Two years ago, faster payments had not reached the radar of many banking executives based in the United States. Today, immediate payments (and what to do about them) is a topic of discussion at every bank I visit.
Despite the activity and excitement surrounding the development of a real-time scheme, it’s important to consider the longer-term implications of a large scale, national, faster payments network.
While immediacy of payments is a critical component, it is perhaps even more important that faster payments will become an enabler of far-reaching, big-impact transformations. Speed is valuable, but it is not the end game; the longer-term value from immediate payments goes well beyond speed.
Once new immediate payments rails are available, there is a limitless variety of products and services that the banking and merchant industries might be able to offer. To paraphrase the famous quote, “We are only limited by our imaginations.”
Once faster payments are available to the market, we will witness innovations that we have yet to imagine. Many of these innovations will have ripple effects on both retail and commercial banking, as well as potentially significant implications on society itself.
Consider some of the possibilities:
Currently in the UK, more than 50% of faster payments transactions are conducted outside of banking hours. If that holds true in United States, would it change expectations about the weekend availability of services? What if, for example, house closings could be conducted on weekends? How might that impact the weekend demand for lawyers, cleaning services and moving companies?
If faster payments enable account-to-account transfers in real-time, what long-term impact will that have on correspondent banking services? Do faster payments, with their direct access, immediacy, and low-cost profile, threaten traditional correspondent banking services?
The U.S. real-time rails are expected to support the ISO 20022 messaging standard. With the ability to capture richer transaction data such as invoice details or time and date stamps, ISO 20022 therefore has the potential to impact a large number of payment-based strategies. Access to this rich payment data can position retail and commercial banks as providers of important value-added services.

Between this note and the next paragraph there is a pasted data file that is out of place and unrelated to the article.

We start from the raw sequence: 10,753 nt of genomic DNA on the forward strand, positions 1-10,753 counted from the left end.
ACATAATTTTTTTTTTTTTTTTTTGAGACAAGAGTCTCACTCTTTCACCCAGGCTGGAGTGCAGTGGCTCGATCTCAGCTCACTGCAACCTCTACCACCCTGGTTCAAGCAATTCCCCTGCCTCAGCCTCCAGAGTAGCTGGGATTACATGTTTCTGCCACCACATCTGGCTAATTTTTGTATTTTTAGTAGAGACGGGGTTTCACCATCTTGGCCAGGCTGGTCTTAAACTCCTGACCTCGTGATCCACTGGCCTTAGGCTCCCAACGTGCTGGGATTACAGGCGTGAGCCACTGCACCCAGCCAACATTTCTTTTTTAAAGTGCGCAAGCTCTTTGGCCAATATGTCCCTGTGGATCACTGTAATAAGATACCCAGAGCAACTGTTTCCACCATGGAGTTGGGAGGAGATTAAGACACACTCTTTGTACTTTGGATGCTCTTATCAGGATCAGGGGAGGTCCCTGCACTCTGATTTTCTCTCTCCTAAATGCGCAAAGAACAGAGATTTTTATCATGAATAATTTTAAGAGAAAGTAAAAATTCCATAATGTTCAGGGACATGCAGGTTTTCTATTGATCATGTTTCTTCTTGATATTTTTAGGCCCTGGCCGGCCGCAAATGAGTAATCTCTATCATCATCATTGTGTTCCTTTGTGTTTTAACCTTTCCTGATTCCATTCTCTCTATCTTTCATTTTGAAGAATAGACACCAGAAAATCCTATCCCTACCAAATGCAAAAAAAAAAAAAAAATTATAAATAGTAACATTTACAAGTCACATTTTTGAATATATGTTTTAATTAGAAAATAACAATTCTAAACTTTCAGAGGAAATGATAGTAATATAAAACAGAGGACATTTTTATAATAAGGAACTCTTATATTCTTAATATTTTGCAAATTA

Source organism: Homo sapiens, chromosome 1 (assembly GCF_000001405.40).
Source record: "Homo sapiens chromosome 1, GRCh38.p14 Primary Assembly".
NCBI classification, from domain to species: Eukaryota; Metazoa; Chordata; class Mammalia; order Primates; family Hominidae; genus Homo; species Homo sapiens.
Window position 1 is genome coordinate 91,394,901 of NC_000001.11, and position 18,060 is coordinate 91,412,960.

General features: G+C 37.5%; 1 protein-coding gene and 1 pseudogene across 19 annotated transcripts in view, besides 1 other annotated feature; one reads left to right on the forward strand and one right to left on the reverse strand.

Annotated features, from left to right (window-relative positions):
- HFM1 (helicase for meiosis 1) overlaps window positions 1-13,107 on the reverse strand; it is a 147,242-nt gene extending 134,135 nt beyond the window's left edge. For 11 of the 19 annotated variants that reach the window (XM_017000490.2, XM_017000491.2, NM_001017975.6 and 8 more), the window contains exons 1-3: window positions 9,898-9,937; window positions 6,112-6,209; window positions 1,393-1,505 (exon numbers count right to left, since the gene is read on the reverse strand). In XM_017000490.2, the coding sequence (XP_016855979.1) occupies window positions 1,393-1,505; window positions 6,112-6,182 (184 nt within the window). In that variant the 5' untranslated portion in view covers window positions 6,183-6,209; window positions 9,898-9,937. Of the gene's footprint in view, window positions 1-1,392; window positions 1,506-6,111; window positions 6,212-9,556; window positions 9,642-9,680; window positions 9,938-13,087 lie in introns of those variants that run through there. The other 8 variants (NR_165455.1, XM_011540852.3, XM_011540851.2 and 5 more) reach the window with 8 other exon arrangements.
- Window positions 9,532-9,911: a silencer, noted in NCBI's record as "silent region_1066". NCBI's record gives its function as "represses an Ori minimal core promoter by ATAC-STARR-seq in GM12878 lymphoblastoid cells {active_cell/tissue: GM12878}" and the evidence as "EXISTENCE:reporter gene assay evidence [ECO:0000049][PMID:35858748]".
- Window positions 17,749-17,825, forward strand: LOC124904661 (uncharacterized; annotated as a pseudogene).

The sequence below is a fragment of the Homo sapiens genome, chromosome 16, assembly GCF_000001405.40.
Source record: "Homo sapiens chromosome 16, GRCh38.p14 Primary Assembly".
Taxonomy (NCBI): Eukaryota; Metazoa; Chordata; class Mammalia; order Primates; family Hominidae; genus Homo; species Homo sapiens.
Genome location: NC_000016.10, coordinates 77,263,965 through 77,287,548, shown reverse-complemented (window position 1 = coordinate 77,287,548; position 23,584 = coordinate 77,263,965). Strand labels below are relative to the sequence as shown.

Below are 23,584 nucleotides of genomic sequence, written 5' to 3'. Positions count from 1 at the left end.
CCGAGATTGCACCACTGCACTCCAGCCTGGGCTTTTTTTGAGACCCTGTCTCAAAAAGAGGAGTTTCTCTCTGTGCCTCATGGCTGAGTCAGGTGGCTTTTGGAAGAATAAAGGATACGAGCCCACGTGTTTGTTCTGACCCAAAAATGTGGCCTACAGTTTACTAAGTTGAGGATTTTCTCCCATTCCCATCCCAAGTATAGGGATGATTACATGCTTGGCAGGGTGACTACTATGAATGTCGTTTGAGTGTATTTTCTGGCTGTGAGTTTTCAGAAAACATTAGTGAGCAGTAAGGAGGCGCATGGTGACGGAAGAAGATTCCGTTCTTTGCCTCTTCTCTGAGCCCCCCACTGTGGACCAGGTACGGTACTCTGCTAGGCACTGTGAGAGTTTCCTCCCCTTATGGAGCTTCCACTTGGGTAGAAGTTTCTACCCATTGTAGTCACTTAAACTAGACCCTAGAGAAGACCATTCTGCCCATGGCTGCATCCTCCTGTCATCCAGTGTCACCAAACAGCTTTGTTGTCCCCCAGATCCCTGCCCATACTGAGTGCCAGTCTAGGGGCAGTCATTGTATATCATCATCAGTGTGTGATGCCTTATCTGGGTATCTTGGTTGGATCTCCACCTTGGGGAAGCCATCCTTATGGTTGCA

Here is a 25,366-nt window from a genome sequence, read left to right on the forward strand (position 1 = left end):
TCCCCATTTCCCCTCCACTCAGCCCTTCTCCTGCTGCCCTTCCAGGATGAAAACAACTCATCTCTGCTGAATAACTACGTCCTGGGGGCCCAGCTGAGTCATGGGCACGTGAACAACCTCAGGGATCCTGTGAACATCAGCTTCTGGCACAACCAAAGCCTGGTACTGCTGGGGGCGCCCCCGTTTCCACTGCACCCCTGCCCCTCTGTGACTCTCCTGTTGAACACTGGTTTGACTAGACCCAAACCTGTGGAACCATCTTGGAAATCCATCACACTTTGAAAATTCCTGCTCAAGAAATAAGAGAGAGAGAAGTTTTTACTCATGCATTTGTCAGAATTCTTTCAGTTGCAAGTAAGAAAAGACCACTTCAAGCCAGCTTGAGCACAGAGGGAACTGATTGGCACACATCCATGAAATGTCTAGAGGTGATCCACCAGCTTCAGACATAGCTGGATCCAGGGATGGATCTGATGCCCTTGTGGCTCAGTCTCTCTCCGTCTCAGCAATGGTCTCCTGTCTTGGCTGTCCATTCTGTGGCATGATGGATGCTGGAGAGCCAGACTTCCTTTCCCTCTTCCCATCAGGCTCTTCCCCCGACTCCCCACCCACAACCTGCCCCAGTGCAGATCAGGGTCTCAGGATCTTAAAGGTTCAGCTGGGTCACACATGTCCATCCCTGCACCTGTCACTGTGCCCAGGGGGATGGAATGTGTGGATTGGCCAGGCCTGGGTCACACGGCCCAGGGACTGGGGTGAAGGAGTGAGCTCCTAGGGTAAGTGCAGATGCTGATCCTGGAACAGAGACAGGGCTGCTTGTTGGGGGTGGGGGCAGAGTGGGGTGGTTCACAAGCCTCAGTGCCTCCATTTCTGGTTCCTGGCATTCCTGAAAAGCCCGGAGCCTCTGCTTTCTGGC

It’s no secret that many business and technology banking executives have initial skepticism around the business case for immediate payments.
Concerns over revenue and product cannibalization, the need for increased risk and fraud prevention, and the investment required to enable real-time connectivity across dozens of systems have bankers questioning the faster payments value proposition.
As bankers contemplate the technological requirements necessary to prepare batch-based systems for real-time processing, they are also evaluating the opportunity to re-imagine the banking and payments businesses for the 21st century. This requires an environment that is SOA-based to enable rapid software development, incorporates contemporary messaging standards like ISO 20022, and is ‘services-enabled’ to more easily integrate with other systems.
Investment in realizing this environment will provide a platform for innovation that can enable the bank to re-shape its traditional business models.
Where should a financial institution begin? By accepting, then embracing, the opportunities that preparing for faster payments will bring. By thinking long-term and ‘big-picture’, banks can lay the foundation of their innovation strategy for the next twenty years.
But one thing is certain today: the impact of immediate payments goes well beyond speed.